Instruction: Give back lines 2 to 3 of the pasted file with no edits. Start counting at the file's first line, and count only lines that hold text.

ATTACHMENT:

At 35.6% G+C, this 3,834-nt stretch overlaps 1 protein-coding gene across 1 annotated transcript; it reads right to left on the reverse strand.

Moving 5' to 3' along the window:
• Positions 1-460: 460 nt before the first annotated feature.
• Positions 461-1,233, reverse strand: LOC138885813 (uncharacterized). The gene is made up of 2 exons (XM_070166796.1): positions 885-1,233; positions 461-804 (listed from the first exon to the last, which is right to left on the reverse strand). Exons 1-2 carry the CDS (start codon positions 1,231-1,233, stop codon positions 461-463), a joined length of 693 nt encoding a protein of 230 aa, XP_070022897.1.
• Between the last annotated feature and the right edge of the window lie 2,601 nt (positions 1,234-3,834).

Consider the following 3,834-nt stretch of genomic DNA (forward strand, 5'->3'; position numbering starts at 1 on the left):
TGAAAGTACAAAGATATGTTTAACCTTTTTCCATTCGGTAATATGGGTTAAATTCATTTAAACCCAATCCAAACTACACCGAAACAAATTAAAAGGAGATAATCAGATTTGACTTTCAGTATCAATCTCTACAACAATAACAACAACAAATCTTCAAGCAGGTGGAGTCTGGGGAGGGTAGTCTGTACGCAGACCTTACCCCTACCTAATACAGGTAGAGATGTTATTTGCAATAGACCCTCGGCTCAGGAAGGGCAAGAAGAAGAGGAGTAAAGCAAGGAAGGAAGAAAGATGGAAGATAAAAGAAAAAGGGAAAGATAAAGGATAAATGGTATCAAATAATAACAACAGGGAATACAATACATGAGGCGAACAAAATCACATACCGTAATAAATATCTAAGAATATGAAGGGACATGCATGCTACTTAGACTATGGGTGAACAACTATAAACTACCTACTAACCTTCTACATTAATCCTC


Moving 5' to 3' along the window:
• Positions 1-460: 460 nt before the first annotated feature.